Confirmation of slowdown likely
FIGURES due this week will add to evidence of slowing economic growth as markets wait for the outcome of the Reserve Banks monetary policy meeting next week.
The flow of data is thin, but a key manufacturing survey is likely to point to sluggish growth or even a contraction last month in the sector, which makes up 16% of the economy.
Citigroup economist Jean-Francois Mercier believes that the monthly Investec purchasing managers index (PMI) will show a reading of 48,1 its average in the past three months.
Such a reading would be consistent with other indicators of manufacturing confidence and would also point to virtually no growth, he said.
The index, seen as a reliable health gauge for the sector, has been unusually volatile this year, diving in February and March and surging in April. Its rebound was attributed mainly to the timing of the Easter holidays in April last year, which meant output in the same month this year was markedly higher.
The seasonally adjusted PMI index measures sales, orders and expectations among suppliers for local factories, and the 50 level is the cutoff point between higher and lower output. Official data last week showed that growth in manufacturing, the second-biggest sector, fell by 1% in the first quarter of this year from the same quarter last year. That subtracted 0,1% from growth in gross domestic product (GDP), which slowed to 2,1% in the first quarter of this year from 5,3% in the previous quarter.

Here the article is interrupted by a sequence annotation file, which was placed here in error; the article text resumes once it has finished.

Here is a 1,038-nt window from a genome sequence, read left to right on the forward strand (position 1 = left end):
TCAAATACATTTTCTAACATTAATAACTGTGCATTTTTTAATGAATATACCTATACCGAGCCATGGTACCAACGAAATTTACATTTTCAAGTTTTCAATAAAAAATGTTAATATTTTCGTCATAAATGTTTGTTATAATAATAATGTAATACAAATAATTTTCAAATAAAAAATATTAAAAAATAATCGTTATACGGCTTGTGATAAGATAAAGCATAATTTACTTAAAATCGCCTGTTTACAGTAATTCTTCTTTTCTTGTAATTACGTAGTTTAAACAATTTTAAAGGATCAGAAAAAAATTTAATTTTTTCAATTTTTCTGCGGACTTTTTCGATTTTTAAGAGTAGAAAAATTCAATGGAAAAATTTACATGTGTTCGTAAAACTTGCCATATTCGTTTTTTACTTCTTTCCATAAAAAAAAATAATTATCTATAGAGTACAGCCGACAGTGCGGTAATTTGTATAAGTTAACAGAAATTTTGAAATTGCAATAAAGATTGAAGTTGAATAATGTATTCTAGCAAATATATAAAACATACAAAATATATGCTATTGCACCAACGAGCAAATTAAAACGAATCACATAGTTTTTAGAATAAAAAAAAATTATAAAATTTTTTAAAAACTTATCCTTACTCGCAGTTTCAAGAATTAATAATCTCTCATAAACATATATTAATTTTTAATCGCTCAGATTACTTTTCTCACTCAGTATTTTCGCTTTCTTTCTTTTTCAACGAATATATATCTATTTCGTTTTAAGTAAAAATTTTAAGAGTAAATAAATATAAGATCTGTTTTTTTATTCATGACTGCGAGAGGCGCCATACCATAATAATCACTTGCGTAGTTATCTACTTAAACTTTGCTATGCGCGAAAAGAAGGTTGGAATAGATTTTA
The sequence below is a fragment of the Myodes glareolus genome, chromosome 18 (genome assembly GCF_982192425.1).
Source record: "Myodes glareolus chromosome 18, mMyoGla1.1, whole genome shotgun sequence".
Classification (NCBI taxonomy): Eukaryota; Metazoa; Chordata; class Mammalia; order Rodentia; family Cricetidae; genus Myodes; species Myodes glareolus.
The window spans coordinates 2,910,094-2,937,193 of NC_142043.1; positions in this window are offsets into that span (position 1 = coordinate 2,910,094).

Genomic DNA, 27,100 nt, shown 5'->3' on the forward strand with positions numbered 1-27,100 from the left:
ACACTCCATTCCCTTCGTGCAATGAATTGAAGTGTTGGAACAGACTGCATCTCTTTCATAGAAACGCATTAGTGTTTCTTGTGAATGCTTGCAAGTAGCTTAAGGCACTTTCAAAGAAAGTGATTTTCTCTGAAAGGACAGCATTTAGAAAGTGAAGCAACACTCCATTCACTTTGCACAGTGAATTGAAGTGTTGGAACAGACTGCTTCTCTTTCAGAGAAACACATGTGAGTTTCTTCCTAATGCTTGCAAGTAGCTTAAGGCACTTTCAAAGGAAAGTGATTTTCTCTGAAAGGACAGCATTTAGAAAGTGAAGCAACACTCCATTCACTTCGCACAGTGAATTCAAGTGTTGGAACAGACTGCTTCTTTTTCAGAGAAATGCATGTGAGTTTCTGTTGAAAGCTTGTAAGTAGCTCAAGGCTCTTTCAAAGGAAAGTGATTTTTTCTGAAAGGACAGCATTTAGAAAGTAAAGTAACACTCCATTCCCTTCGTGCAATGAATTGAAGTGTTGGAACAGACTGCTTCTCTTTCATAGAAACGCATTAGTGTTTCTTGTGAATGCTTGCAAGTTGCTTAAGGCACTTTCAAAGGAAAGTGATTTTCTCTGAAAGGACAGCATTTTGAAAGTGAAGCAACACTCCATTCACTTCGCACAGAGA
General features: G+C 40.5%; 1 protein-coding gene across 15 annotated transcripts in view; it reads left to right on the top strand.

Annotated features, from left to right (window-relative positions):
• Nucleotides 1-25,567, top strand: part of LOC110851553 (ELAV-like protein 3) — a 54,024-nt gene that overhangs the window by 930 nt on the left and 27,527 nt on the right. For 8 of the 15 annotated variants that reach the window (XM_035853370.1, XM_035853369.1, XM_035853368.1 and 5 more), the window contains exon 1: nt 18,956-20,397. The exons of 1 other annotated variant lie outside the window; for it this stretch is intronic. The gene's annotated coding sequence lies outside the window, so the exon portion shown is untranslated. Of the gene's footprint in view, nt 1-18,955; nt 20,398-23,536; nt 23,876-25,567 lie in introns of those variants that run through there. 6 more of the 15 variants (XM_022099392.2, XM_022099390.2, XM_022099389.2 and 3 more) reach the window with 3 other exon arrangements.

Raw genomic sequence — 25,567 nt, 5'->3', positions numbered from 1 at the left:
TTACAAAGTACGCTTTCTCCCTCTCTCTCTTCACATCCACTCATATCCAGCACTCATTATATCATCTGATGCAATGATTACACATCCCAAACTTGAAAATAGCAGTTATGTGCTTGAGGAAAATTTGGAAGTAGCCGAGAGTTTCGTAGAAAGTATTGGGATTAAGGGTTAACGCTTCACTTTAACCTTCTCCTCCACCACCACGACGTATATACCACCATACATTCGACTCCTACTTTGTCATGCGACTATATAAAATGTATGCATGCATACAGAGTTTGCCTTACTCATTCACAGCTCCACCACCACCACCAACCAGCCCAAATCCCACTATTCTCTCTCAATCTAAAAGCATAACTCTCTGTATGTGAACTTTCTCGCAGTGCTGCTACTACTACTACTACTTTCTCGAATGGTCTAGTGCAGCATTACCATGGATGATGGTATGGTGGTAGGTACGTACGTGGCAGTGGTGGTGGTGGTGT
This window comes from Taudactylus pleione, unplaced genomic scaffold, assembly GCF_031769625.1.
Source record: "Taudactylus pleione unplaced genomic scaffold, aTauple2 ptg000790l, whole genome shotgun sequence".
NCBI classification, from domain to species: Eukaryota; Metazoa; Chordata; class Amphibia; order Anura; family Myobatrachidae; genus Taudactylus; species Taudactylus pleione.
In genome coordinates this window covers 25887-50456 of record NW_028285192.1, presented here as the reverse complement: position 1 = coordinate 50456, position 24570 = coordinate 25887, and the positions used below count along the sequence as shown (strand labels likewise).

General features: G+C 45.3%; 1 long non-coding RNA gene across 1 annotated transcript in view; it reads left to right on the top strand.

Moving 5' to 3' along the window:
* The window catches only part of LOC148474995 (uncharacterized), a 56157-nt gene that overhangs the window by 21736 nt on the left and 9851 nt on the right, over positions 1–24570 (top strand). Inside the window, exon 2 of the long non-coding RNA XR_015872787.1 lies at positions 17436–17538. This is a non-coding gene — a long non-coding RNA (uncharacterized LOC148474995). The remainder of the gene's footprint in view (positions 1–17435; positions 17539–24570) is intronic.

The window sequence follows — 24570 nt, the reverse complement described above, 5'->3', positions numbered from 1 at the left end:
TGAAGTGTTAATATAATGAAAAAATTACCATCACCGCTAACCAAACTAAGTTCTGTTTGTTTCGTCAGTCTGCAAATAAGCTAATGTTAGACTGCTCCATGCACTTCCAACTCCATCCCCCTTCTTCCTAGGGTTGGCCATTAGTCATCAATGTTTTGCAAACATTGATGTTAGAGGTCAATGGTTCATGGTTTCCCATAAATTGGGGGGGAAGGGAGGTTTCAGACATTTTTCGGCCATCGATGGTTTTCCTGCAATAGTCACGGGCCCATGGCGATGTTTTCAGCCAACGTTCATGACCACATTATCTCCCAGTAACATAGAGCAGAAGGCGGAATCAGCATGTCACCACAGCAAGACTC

Finance Minister Trevor Manuel shrugged off the news last week, saying he was confident the economy would still grow by a robust 4% this year. Independent forecasts are less optimistic, predicting annual growth will slow to 3,6% from an average of about 5% over each of the past four years.
For 2008 … we expect GDP growth to dip to 3,4% … as electricity supply constraints, higher interest rates and falling consumer and business confidence weigh on economic activity, Absa Capital said last week.
Hawkish comments from governor Tito Mboweni last week sparked speculation that the Bank would raise its repo rate by a full percentage point to 12,5% this month.
Mboweni said rates could rise by up to two percentage points as part of drastic measures to curb inflation, which has breached its 3%-to-6% target for 13 months in a row.
Analysts think a step of that magnitude last seen a decade ago is unlikely, but markets have also priced in the chance of another half-percentage-point rate hike at the Banks next policy meeting in August.
Vehicle sales figures due tomorrow are expected to show a steep 10% fall versus the same month last year, after a recovery in April, again stemming from the timing of Easter last year.
Higher fuel prices and interest rates will certainly hit consumers wallets, and, while they may not bring vehicle sales to a halt, they will certainly slow growth, said Standard Bank.
New vehicle sales contracted by 5,2% last year compared with the previous year the first annual fall since 2002. Higher local fuel prices are also to blame for the slowdown.
BUSINESS DAY 2 JUNE 2008